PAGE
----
From as early as I can remember, I recall my Puerto Rican parents and grandparents drilling into me that we were a mixture of African, European and Taíno. That knowledge and the rich culture associated with that particular Afro-Caribbean genetic blend has shaped who I am, but for so long to me that meant only that I was Boricua. It wasn’t until I had my own children with my bi-racial husband, did I truly understand the importance of my Afro-Latinx identity, and the impact of racism and colorism in Latinx communities.
When I gave birth to two beautiful brown babies, I knew that I had a big job ahead of me, especially since my oldest is a boy. Knowing that I would be raising a Black boy in America, prompted me to not only look inward and draw from my own experiences, but also to recognize that I’m going to have to look far beyond that in order to raise multi-racial, Afro-Latinx children that are empowered and secure in their own identities.
I have to admit, that no matter how proud of my heritage I am, I still don’t fully understand what I’m allowed to claim and what is off-limits to me. That’s mostly because I know that as a mixed Afro-Latina that is 100-percent Puerto Rican with a strong connection to my cultural heritage, I don’t have the same lived experience as a Black woman in America. The idea of claiming that and in any way taking ownership of something that is not mine, pains me. So, I continue to embrace my African roots and identify as Afro-Latinx, but I don’t call myself Black despite my honey-hued complexion. The waters are just too murky. But, my kids might. My husband—their father—is genetically 50-percent European and 50-percent African, and combined with my 30-percent African DNA, our kids present as Black. They are darker than us and they’ve noticed.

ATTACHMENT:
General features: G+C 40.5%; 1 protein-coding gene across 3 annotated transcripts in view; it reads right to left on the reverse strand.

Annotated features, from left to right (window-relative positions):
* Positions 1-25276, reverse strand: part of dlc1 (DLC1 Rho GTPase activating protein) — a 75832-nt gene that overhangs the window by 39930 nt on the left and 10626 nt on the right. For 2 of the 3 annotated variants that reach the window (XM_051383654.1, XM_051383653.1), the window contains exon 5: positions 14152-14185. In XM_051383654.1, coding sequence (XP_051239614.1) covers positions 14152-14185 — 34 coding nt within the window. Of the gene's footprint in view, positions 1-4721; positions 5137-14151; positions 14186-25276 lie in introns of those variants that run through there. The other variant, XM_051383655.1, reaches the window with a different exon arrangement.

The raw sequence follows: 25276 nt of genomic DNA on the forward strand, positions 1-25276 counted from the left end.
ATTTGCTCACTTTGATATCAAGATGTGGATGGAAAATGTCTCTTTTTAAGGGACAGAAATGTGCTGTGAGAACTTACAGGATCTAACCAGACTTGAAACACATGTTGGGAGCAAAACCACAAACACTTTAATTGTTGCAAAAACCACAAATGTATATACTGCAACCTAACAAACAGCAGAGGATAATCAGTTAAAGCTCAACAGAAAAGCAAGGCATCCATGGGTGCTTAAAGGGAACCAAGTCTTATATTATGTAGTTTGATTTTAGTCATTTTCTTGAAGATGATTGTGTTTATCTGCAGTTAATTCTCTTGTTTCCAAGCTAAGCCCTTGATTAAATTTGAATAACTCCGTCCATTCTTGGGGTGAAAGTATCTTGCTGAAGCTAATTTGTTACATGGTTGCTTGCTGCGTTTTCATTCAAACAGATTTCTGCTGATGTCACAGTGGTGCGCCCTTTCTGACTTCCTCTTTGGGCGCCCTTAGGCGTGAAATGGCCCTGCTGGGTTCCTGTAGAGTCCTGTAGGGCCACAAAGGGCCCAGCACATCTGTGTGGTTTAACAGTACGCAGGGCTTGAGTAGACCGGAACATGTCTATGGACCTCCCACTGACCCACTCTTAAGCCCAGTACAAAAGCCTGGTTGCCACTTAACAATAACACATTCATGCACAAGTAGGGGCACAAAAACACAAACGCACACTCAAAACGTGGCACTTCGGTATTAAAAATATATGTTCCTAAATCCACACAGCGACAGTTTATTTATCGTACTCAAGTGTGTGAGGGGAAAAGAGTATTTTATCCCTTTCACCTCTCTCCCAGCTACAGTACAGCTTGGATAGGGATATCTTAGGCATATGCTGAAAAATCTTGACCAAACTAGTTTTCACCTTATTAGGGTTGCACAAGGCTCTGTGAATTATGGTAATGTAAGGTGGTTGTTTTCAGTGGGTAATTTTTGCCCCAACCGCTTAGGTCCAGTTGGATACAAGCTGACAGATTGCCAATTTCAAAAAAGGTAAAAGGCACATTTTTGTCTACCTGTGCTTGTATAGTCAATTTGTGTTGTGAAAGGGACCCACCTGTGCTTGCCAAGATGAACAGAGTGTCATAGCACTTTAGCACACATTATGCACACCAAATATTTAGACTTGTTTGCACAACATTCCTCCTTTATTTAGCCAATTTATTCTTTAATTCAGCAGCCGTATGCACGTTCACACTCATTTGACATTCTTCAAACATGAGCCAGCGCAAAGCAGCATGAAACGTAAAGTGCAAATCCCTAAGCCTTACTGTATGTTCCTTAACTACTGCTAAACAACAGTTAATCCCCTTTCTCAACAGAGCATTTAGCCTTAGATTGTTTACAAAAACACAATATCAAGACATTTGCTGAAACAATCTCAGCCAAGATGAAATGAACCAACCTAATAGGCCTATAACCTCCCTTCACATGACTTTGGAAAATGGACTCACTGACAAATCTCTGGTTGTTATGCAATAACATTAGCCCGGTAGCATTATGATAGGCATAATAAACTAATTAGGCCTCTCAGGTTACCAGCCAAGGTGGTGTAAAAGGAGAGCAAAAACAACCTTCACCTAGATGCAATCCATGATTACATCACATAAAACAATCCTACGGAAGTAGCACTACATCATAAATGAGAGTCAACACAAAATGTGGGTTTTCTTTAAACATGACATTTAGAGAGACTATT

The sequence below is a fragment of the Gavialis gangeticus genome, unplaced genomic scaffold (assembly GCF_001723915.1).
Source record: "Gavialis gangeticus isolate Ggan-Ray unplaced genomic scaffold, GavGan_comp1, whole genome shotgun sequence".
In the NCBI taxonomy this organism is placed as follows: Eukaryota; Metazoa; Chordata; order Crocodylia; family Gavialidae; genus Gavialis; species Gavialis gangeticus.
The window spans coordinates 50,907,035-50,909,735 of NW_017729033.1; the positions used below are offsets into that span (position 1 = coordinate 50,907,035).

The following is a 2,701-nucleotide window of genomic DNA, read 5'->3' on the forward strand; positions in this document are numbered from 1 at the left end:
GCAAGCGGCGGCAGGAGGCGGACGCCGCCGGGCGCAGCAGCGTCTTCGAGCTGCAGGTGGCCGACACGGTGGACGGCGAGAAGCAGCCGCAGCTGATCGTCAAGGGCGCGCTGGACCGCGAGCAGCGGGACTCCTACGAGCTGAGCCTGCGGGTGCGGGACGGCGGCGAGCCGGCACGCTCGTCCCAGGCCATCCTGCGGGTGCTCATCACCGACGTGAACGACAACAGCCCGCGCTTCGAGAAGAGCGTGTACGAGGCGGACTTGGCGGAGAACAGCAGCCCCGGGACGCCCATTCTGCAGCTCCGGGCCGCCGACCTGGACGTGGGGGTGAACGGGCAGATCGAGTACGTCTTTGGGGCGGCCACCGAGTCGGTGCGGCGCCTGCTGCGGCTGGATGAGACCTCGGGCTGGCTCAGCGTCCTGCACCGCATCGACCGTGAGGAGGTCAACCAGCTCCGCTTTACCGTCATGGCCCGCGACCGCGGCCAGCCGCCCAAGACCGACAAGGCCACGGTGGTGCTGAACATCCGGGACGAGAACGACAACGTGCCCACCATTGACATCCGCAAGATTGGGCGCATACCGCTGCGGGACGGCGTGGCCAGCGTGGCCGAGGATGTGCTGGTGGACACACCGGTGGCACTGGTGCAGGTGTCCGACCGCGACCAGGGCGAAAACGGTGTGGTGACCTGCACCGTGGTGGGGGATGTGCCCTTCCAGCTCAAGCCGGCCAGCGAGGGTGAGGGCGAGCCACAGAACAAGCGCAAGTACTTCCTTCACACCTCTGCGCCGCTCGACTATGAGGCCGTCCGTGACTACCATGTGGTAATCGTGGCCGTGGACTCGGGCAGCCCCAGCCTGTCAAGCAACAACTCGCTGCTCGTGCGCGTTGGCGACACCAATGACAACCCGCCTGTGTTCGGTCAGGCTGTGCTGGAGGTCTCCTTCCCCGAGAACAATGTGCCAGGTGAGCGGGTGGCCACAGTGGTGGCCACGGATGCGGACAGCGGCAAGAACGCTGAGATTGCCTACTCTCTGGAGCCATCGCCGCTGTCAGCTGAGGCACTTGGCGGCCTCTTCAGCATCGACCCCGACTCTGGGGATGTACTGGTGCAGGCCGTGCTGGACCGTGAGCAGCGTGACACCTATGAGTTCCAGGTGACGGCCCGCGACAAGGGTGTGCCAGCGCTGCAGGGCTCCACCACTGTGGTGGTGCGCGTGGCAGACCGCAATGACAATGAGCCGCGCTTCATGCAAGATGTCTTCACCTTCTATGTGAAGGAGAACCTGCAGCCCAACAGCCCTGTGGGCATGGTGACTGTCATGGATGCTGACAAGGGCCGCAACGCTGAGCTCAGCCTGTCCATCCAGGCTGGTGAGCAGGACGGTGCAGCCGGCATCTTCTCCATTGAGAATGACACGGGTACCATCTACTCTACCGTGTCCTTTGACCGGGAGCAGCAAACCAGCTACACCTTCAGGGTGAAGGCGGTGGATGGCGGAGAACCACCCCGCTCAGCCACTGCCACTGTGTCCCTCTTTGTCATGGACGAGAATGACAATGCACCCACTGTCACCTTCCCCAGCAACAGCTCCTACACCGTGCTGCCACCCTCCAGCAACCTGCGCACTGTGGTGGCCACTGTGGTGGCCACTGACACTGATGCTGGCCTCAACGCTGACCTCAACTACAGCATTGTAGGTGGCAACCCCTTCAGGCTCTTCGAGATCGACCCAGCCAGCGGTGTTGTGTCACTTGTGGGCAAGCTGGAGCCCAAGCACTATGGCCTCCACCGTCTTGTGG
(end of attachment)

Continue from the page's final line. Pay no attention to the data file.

So my task, is to create a solid foundation for them so that they not only embrace their Blackness, but that they see the value in it. For me, that has meant digging deep into my own Afro-Latinx heritage and learning about the parts of my culture that came from Africa, as well as those that came from my indigenous and European ancestors. Now, as a 35-year-old mother, I refuse to let one of the three be more prominent than the others. I’ve educated myself about African migrations to my family’s country of origin, learned about the slave trade and spent time discovering the many aspects of our culture including our food, music and dance styles, that have been influenced by our African ancestors.
The thing is, doing so requires being proactive. For so many generations Black influence in Latinx culture has been minimized and tamped down. In many cases, those with strong African roots were even shamed or made to feel less than. As someone of Puerto Rican descent, I recognize that I actually have deeper connections to my African roots than many other individuals from Latinx countries, but still like most people whose ancestors arrived in this part of the world via the slave trade, so much truth has been lost. So we have to seek and search and grasp onto what we can so that we can create those all-important connections and pass them along to our children.
I’ve leaned into my Afro-Latinx identity, so that one day they can too. So that they can grow up knowing the beauty and magic that their African ancestors contributed to their DNA, and knowing with confidence that they are uniquely who they are because of it. And because of that, I’ve become empowered in my own Afro-Latinx identity—secure knowing that my African roots run deep and that that’s one more thing that connects me not only to my ancestors, but now to my children as well.